Communities

We Can Do Better Together

What's at Stake

Communities around the world depend on strong forests for clean air, safe water, and climate stability. People have already destroyed or degraded 50 percent of the world's forests. Those that remain are threatened by the destructive cycle of global inequity, rural poverty, and landscape degradation. 

Woman and children gathering firewood in Butare, Rwanda

Woman and children gathering firewood in Butare, Rwanda

Photo credit: Jungwon Kim

Rural Poverty Drives Deforestation

Around the world, 1.3 billion people live on less than US $1.25 a day. Economic desperation drives many communities to clear forests for subsistence agriculture, cut down trees for firewood, and sell illegally harvested timber at prices far below the wood’s real value. Yet the paltry income this generates is not enough to break the cycle of poverty.

Wilson Shiguango, president of the Kichwa Wamani community in the Napo region of the Ecuadorian Amazon

Wilson Shiguango, president of the Kichwa Wamani community in the Napo region of the Ecuadorian Amazon. The Rainforest Alliance partnered with his community to implement sustainable agroforestry, strengthen its naranjilla production, and improve its access to national markets.

Photo credit: Jungwon Kim

The Importance of Indigenous Land Rights

An astonishing 45 million+ acres of forest—the equivalent of 50 soccer fields per minute—are destroyed every year. Although experts have offered compelling evidence that securing land rights for indigenous forest communities leads to stronger, healthier forests, the majority of these communities still lack the legal rights to their ancestral lands.

Our Work

Our Work in Communities

The economic security and well-being of farming and forest communities are central to our long-term vision of a rebalanced Earth. That's why we've embedded concrete strategies to support the environmental, economic, and social health of rural communities around the world into our training and certification programs.

Students at El Porvenir school celebrate Earth Day 2015 by planting a tree in the schoolyard.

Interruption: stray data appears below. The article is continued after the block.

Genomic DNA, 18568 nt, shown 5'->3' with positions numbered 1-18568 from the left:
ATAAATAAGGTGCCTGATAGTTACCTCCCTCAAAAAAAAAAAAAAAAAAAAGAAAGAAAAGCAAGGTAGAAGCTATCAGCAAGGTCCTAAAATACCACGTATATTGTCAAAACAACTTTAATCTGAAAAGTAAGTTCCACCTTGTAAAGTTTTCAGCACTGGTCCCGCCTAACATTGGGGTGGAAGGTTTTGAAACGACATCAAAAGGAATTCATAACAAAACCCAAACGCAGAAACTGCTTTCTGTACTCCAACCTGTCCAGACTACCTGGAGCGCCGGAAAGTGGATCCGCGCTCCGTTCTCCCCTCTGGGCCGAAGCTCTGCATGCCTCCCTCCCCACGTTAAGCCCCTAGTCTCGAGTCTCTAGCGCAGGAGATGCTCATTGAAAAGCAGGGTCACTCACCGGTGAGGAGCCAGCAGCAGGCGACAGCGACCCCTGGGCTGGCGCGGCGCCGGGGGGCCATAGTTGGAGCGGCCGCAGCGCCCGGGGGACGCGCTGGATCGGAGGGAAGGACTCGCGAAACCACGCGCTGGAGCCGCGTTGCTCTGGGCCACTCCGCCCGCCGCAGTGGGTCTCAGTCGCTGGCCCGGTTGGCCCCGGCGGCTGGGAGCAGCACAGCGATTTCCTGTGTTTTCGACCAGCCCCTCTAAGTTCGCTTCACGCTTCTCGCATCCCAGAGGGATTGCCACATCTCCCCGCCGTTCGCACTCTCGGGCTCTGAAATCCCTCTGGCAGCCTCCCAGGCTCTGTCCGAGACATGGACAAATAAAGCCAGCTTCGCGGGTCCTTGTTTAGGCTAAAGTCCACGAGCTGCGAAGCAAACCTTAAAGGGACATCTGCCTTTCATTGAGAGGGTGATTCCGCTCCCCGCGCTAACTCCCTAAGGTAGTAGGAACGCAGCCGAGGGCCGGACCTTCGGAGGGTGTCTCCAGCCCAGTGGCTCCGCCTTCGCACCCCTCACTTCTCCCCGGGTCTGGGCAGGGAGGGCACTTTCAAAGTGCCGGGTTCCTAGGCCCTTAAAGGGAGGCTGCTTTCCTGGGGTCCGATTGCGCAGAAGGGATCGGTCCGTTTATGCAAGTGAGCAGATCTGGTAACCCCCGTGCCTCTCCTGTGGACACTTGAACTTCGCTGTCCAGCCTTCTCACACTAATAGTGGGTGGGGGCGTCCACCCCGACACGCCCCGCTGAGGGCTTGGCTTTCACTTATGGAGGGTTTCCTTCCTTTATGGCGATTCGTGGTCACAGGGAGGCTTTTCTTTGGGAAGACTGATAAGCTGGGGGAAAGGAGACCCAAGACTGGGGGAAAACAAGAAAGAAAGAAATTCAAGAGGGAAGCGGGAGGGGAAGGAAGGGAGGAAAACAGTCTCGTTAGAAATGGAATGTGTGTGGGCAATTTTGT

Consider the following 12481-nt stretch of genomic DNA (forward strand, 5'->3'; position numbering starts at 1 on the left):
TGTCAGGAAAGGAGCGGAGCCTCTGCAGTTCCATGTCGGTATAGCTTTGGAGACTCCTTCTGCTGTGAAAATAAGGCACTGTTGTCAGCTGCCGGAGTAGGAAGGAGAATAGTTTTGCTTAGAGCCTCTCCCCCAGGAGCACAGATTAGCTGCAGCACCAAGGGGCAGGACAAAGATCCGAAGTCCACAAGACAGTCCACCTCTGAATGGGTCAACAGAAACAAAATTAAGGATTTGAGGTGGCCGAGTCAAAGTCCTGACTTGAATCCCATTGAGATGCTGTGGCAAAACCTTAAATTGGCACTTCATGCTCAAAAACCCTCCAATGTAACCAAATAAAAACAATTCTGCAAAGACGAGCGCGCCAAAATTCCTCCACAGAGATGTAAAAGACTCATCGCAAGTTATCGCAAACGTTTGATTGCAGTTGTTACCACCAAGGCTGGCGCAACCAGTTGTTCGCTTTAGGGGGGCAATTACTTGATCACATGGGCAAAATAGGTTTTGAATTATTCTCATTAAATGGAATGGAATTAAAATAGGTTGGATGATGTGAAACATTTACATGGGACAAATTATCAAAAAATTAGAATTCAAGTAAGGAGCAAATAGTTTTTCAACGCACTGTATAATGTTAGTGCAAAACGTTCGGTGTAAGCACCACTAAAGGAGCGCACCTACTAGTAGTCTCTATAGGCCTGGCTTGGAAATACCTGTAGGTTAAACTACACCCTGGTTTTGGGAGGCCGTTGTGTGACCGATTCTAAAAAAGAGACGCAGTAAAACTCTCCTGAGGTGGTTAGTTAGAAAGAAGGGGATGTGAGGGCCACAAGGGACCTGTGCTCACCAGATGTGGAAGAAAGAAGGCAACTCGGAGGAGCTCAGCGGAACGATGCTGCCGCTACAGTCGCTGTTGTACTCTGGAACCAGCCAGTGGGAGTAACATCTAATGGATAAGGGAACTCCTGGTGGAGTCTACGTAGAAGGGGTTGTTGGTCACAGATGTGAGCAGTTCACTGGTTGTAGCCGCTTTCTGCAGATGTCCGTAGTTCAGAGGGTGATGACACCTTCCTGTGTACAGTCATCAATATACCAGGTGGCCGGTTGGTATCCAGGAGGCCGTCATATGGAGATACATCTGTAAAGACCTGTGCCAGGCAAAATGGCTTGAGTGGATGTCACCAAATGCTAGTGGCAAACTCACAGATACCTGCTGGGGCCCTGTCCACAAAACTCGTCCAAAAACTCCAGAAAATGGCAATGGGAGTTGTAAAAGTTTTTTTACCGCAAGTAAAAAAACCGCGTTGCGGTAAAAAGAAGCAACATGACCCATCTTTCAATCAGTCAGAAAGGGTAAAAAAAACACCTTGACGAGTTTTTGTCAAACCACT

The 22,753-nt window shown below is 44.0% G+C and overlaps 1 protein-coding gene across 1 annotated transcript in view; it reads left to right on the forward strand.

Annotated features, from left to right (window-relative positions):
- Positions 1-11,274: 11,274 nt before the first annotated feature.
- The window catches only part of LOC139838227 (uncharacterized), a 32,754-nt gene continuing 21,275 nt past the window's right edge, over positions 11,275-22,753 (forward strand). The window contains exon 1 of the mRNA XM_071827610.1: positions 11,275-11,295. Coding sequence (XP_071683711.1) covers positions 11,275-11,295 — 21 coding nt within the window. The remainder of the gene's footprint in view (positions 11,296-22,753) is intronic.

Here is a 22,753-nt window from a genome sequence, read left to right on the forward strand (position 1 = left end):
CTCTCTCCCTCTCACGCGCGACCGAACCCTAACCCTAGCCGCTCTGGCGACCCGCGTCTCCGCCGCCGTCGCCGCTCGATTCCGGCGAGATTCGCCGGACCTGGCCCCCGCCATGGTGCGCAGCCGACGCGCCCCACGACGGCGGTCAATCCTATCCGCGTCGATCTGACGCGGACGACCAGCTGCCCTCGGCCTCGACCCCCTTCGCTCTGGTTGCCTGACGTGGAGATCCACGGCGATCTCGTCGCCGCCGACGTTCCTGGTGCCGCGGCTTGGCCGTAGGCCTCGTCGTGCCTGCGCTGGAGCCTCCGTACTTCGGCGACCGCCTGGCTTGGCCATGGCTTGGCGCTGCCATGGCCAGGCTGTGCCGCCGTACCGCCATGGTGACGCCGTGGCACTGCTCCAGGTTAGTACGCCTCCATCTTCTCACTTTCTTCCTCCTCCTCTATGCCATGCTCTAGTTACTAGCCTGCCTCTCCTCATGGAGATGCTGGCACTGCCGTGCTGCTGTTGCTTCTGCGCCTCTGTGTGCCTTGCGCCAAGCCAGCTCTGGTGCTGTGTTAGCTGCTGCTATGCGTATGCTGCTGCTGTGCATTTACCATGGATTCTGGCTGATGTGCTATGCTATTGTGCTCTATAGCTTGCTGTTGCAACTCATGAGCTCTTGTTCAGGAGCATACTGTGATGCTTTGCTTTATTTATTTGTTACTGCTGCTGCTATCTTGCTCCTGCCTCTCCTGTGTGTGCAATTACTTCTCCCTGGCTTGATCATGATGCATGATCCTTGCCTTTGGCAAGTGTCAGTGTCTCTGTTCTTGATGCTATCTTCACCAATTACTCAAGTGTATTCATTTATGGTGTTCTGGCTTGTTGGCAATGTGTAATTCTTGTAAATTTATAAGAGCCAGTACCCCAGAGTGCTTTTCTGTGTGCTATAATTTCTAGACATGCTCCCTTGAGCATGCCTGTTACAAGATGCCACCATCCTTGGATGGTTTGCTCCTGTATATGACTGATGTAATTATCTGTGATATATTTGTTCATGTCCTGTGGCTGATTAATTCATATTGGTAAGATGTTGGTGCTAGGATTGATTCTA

Students at El Porvenir school celebrate Earth Day 2015 by planting a tree in the schoolyard.

Photo credit: Sergio Izquierdo

Educating Tomorrow's Conservationists

The children of El Porvenir, a community of 200 families just outside Guatemala’s Tikal National Park, are learning about the importance of conserving forests from their dedicated teacher, one of many who have participated in the Rainforest Alliance's education training program, which supports teachers in implementing our conservation and climate-related school curricula.

Learn more about how we are working to achieve our mission.
 
Our Impact

Our Impact

Supporting the economic and social health of rural communities is central to our mission. Our field results, backed by independent studies, demonstrate that sustainable livelihood opportunities can stop the destructive cycle of poverty and deforestation—and foster a culture of conservation.

amount earned by indigenous and forest communities

US $1.5 million

earned by our Madre de Dios partner communities

Earnings by our Madre de Dios partner communities from 2012 to 2015

Building a Sustainable Forest Economy

Nearly 15,000 people are directly employed by the Brazil nut industry in the Madre de Dios region of the Peruvian Amazon. We've trained indigenous communities throughout the region in sustainable harvesting and processing methods that enabled them to dramatically increase revenues.

Increase in net income for certified farms in Côte d'Ivoire

291% increase in net income

on certified farms in Côte d'Ivoire

In a study of Rainforest Alliance Certified™ and non-certified control farms, scientists found the average net income for certified farms in Côte d'Ivoire to be US $403, as compared to $113 per hectare on non-certified farms.
Source: 2012 third-party study commissioned by the Rainforest Alliance

Boosting Income in Rural Communities

In a study of Rainforest Alliance Certified™ and noncertified control farms, scientists found the average net income for certified farms in Côte d'Ivoire to be US $403, as compared to $113 per hectare on noncertified farms.

Learn more ways we are achieving real results.
 
Get Involved

Get Involved

Join us to help rebalance the earth.

Gorilla in the forest

The world's second largest tropical rainforest is home to endangered gorillas. Community forestry is essential to the future of this region.

José Andrés of San Juan de Cheni - photo by David Dudenhoefer

We're rebuilding lives and restoring forests—while working to create sustainable livelihoods for forest-dependent communities all over the world.

Communities

Forest communities are on the front lines of the fight against climate change.